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Guest Author: 
Terri Pahucki

On sunny days, the Hudson River sparkles with light. I walk along the rocky shore, filled with an abiding sense of peace and harmony.

My eight-year-old daughter skips ahead, collecting beach glass. She returns to fill my jacket pockets with smooth pieces of various shapes and colors. These shards of glass have been tumbled and abraded by the brackish waters, transformed into lovely objects by the sand and salty tide.

Guest Author: 
Janice Lynne Lundy

I am a quote lover from way back. I’ve been collecting them since I was a teenager, recording them in my journals. I don’t do anything special with them, simply re-read them on occasion. Though I often find that they initiate a “remembering” in me—the recall of an “important something” that I may have forgotten, like how to stay calm, forgive, or let go.

Lately, I’ve been collecting quotes on listening. On some level I know that while the ability to listen empathetically is often a natural gift, it is also a commodity that needs ongoing attention and cultivation. As spiritual companions, listening is key to what we do. We are “professional listeners.” 

Guest Author: 
Liz Budd Ellmann

Whether you are Roman Catholic or not, Pope Francis’s comments about spiritual direction help every seeker and spiritual director understand the value of spiritual direction today.

Pope Francis clearly stated that women and laity (people who are not priests) may be called to serve as spiritual directors:  

Spiritual direction, the pope said, "is not a charism exclusive to priests. It's a charism of the laity." (Catholic News Service [CNS], 18 May, Wooden)

Pope Francis empowers everyone who senses a call to the ministry and service of spiritual direction to discern the call.

Guest Author: 
Carissa A. Kane

As I sit quietly and think back, I can see the faces and hear the words of those through whom I have experienced hospitality, and those who have taught me to be hospitable to others. I think of my parents. As a child, I recall getting ready for visitors to our home. As we readied the house and prepared what we would serve, there was something greater going on. I felt an excitement in the air that continued throughout the visitors' stay. We were not just opening our home to the visitors but also our hearts. As we all sat together, an energy existed among us—generative love was in the air.

Guest Author: 
Cynthia Winton-Henry


Pictured: Susan Pudelek (Catholic), Chau Nghiem (Buddhist), Barbra Wiener (Jewish)

In my teens, my body snuck up on me as a spiritual guide. Singing in choir and dancing in the sanctuary opened me to the words professed in my spiritual tradition, “You are part of one body.” I felt it!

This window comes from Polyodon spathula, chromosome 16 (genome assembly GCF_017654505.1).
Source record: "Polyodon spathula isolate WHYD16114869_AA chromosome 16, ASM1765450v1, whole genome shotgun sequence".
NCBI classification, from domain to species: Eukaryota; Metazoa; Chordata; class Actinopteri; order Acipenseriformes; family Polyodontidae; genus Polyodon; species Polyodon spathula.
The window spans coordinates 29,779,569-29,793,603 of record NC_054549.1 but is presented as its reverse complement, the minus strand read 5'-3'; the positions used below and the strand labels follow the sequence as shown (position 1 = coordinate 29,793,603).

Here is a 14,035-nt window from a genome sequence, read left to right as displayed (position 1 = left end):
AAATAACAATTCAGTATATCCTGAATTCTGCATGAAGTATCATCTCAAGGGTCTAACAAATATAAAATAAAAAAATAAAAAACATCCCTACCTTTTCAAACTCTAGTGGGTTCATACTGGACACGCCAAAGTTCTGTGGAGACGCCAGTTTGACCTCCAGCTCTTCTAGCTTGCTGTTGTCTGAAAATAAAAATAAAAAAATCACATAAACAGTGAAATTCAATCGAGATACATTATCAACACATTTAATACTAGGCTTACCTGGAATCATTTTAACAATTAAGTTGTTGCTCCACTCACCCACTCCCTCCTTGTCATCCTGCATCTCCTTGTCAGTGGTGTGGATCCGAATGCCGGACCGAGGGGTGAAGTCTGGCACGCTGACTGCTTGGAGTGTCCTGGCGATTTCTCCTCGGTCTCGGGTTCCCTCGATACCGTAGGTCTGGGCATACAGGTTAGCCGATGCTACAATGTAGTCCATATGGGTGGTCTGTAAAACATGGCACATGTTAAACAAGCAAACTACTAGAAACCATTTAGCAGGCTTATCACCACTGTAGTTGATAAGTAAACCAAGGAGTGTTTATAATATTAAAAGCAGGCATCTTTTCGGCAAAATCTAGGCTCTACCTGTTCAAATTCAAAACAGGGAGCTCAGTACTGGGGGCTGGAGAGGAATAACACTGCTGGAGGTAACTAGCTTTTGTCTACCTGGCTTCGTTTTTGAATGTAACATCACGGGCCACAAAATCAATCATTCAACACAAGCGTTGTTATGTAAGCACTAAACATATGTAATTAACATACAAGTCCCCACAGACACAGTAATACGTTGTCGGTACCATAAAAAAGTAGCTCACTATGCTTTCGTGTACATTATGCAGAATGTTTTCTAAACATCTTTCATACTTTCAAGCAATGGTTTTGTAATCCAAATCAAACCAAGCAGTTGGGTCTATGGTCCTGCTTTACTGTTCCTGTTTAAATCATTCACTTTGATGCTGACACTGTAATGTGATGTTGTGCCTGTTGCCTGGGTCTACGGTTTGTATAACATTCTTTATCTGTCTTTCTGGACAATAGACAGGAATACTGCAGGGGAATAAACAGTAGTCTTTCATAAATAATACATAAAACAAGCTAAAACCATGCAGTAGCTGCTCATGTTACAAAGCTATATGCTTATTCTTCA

In seminary, I discovered the key that explained why I get overwhelmed by both love and sorrow.

"If one member suffers, all suffer together; if one member is honored, all rejoice together."
—Corinthians 12:26

One body? Oh yeah! I pick up others’ feelings in my body.

Guest Author: 
Lauren Carlson

In a small town twenty-minutes from my home, craftsman Andy Kahmann runs a letterpress print shop in an old diner on Main Street. Andy and I are working on a project together. He is helping me print illustrated booklets of my poems. Andy has kindly offered to allow me to hand set the printing press. He warns, some people enjoy it—some don’t. “It’s not anything like typing on a computer, or using Photoshop,” he explains; “You have to learn to read upside down and backwards.”

Guest Author: 
Kimberly Borin

The seven-week series I was leading on a contemplative prayer program entitled Nourishing Peace had just started. My goal in teaching the series was to offer people a place to rest, to be still, and to be nourished in prayer. I also wanted to share techniques for breathing, sitting in silence, mindful movement, creativity, and self-reflection. Each lesson was carefully crafted with structure, materials, technique, and the hope that God’s grace would work beyond the lessons and techniques.

Guest Author: 
Stephen Grindle

As spiritual directors, we are charged with a great responsibility: to experientially understand the nature of the transformative process and to walk with others along that journey. We seek to become a transformed people, a community of the new. As I contemplate this, two questions emerge:

Guest Author: 
Bernadette Graves

I am intrigued by the dictionary definition of the word, “pause.” It can be used as a verb: to stop or suspend an action; or as a noun: a hiatus in activity for a calculated purpose or temporary respite. It seems to me that is a fitting way to describe spiritual direction.  As a verb, spiritual direction is to pause and be still; to step away from the busyness of daily life and to listen to that wise inner whisper. As a noun, spiritual direction is a graced invitation, an intentional interruption, a divine appointment.

Guest Author: 
Lauren Carlson

If asked, I assume many people would say that words are the most important part of a poem. However, careful readers and poets themselves would probably insist that pauses, or the endings and beginnings of lines, are just as important as the words of a poem itself; perhaps even more so. Like careful readers of poetry, we must consider more than our actions. We should scan our lives not only for words, but also for pauses.

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